Thorac Cardiovasc Surg 2002; 50(4): 254
DOI: 10.1055/s-2002-33101
Letter to the Editor
© Georg Thieme Verlag Stuttgart · New York

Cerebral Oxygen Monitoring during Cardiopulmonary Bypass and Deep Hypothermia Circulatory Arrest
by H. Abdul-Khalig et al.

Thoracic Cardiovascular Surg 2002; 50: 77G.  Nollert, B.  Reichart
  • 1Herzchirurgische Klinik, Klinikum Großhadern, Ludwig-Maximilians-Universität München
Further Information

Publication History

Received June 11, 2002

Publication Date:
07 August 2002 (online)

I read with great interest the study by Abdul Khaliq et al. [1] describing cerebral oxygen measurements by a near-infrared spectrophotometry (NIRS) device (Critikon RedOx Monitor 2020) in a neonatal piglet model. The authors aimed to “investigate the physiological effects of cardiopulmonary bypass (CPB) and deep hypothermic circulatory arrest (DHCA) on cerebral oxygen metabolism estimated by near infrared spectroscopy”. This has been done several times, both clinically and experimentally, and was pioneered by Dr. Richard Jonas' group from Children's Hospital Boston [2] [3]. The results were similar, and NIRS measurements correlated well with high-energy phosphates in brain tissue [4], brain histology, hematocrit, acid-base management, and other physiological parameters. Disappointingly, none of the previous experimental work is cited or discussed in the paper. However, measurements with the Critikon RedOx monitor 2020 are rare since the device is not commercially available (as incorrectly stated in the paper). The manufacturer Johnson and Johnson withdrew the device from the market due to technical difficulties and sold Critikon in 1998.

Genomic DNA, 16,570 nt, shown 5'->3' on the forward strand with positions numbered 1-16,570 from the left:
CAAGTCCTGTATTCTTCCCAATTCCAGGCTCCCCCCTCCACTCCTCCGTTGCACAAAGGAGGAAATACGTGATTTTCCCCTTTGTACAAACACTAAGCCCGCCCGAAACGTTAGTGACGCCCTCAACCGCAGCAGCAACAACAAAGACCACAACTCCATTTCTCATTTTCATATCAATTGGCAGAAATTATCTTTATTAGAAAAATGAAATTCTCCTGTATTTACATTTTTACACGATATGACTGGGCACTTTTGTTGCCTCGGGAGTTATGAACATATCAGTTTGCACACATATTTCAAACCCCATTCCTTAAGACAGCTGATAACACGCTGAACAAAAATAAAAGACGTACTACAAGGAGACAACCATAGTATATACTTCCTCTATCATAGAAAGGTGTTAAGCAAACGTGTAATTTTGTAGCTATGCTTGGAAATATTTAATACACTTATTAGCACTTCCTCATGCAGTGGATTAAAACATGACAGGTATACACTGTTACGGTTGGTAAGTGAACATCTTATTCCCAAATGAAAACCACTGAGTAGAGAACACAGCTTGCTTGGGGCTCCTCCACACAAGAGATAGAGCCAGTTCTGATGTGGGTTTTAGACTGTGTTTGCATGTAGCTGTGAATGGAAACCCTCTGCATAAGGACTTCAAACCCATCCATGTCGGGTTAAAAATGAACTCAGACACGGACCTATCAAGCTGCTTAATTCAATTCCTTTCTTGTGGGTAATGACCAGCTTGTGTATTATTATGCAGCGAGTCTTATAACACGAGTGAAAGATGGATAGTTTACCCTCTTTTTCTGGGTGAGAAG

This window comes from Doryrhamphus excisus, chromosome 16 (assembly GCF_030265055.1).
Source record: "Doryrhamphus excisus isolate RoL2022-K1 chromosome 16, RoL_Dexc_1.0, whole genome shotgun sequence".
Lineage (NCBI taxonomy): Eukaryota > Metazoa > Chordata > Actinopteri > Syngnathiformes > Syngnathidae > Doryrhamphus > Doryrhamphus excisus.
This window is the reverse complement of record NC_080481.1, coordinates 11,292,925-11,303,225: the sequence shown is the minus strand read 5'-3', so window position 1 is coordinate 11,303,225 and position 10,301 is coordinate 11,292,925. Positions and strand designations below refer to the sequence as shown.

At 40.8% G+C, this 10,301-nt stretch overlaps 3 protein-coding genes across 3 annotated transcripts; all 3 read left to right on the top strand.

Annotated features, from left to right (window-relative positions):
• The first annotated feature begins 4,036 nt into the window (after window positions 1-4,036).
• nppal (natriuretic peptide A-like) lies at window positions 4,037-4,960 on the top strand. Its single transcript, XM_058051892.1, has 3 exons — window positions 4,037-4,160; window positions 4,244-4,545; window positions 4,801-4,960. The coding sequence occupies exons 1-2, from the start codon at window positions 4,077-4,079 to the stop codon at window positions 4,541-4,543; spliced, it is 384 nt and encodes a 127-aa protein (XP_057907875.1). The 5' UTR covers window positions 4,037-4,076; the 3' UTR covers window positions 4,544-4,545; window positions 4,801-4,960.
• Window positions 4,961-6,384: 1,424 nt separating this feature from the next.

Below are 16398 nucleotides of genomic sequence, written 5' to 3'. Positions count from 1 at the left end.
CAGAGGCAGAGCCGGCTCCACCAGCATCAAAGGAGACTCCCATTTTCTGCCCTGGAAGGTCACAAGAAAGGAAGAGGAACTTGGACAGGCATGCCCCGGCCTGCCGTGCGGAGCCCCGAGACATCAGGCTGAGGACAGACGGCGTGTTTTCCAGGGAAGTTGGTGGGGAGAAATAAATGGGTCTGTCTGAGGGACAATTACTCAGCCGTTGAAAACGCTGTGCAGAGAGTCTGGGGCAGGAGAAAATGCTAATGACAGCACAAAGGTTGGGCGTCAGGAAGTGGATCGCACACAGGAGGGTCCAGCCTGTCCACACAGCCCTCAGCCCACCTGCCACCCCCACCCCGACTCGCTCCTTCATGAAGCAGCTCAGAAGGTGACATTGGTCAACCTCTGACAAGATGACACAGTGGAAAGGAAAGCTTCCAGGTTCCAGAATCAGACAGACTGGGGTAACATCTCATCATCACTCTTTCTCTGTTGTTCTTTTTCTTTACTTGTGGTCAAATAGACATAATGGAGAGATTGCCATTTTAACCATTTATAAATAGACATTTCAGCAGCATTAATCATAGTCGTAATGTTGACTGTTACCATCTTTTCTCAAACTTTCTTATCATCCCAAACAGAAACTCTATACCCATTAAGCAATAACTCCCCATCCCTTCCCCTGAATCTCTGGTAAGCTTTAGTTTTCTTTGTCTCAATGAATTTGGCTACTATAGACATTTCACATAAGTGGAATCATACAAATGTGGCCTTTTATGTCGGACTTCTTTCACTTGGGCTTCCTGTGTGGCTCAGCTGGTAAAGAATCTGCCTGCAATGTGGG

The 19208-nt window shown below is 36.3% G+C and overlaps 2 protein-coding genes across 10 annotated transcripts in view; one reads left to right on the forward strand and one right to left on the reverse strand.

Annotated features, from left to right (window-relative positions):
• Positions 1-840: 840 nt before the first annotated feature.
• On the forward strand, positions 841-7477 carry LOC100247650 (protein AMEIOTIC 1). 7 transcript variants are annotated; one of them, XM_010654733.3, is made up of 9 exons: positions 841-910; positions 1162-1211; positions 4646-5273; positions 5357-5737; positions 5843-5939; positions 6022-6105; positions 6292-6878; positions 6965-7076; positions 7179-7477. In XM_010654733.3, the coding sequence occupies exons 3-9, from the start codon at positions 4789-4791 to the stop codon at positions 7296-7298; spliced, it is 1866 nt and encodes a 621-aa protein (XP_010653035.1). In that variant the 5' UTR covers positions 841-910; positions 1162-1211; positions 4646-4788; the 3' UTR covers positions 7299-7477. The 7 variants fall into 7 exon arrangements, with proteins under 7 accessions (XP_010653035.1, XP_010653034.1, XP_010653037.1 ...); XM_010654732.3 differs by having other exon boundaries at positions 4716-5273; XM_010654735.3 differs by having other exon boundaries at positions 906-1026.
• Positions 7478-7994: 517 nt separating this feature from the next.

The authors conclude that NIRS measurements of the redox status of cytochrome a,a3 “represent related effects on intracellular oxidative metabolism”. We would all be more than happy to find such an eagerly desired parameter. Unfortunately, a recent study demonstrated that NIRS cytochrome measurements during CPB depend far more on the hematocrit level than on the redox-status of cytochrome [5] since the hemoglobin signal overwhelms the cytochrome signal. The drop in CytOx with the onset of DHCA therefore most likely only reflects the exsanguination of the animal. Differences due to temperature are to be expected, as vasoconstriction and hemoglobin content depend on body temperature.

References

PD Dr. Georg Nollert

Herzchirurgische Klinik, Klinikum Großhadern, Ludwig-Maximilians-Universität München

Marchioninistraße 15

81366 München

Germany